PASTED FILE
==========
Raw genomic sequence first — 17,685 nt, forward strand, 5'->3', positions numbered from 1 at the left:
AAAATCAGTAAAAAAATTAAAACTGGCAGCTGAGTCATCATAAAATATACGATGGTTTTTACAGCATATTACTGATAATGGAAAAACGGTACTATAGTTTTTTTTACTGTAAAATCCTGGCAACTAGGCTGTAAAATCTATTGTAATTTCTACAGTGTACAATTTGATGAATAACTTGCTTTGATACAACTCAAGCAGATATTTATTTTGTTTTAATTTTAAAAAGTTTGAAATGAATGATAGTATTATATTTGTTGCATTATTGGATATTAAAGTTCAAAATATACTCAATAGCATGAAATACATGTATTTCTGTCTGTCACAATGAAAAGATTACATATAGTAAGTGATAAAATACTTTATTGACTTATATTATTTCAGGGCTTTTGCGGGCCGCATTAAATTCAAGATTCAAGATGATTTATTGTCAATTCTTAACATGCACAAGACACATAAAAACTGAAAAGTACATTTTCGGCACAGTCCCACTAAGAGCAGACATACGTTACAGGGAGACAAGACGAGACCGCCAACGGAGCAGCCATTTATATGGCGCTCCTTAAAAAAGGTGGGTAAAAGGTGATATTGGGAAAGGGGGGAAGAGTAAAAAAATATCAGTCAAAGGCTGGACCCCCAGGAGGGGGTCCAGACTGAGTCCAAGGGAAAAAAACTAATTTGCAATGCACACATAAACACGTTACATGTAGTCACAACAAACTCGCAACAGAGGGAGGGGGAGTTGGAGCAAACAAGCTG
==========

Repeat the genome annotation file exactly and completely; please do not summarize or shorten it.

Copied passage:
Raw genomic sequence first — 17,685 nt, forward strand, 5'->3', positions numbered from 1 at the left:
AAAATCAGTAAAAAAATTAAAACTGGCAGCTGAGTCATCATAAAATATACGATGGTTTTTACAGCATATTACTGATAATGGAAAAACGGTACTATAGTTTTTTTTACTGTAAAATCCTGGCAACTAGGCTGTAAAATCTATTGTAATTTCTACAGTGTACAATTTGATGAATAACTTGCTTTGATACAACTCAAGCAGATATTTATTTTGTTTTAATTTTAAAAAGTTTGAAATGAATGATAGTATTATATTTGTTGCATTATTGGATATTAAAGTTCAAAATATACTCAATAGCATGAAATACATGTATTTCTGTCTGTCACAATGAAAAGATTACATATAGTAAGTGATAAAATACTTTATTGACTTATATTATTTCAGGGCTTTTGCGGGCCGCATTAAATTCAAGATTCAAGATGATTTATTGTCAATTCTTAACATGCACAAGACACATAAAAACTGAAAAGTACATTTTCGGCACAGTCCCACTAAGAGCAGACATACGTTACAGGGAGACAAGACGAGACCGCCAACGGAGCAGCCATTTATATGGCGCTCCTTAAAAAAGGTGGGTAAAAGGTGATATTGGGAAAGGGGGGAAGAGTAAAAAAATATCAGTCAAAGGCTGGACCCCCAGGAGGGGGTCCAGACTGAGTCCAAGGGAAAAAAACTAATTTGCAATGCACACATAAACACGTTACATGTAGTCACAACAAACTCGCAACAGAGGGAGGGGGAGTTGGAGCAAACAAGCTG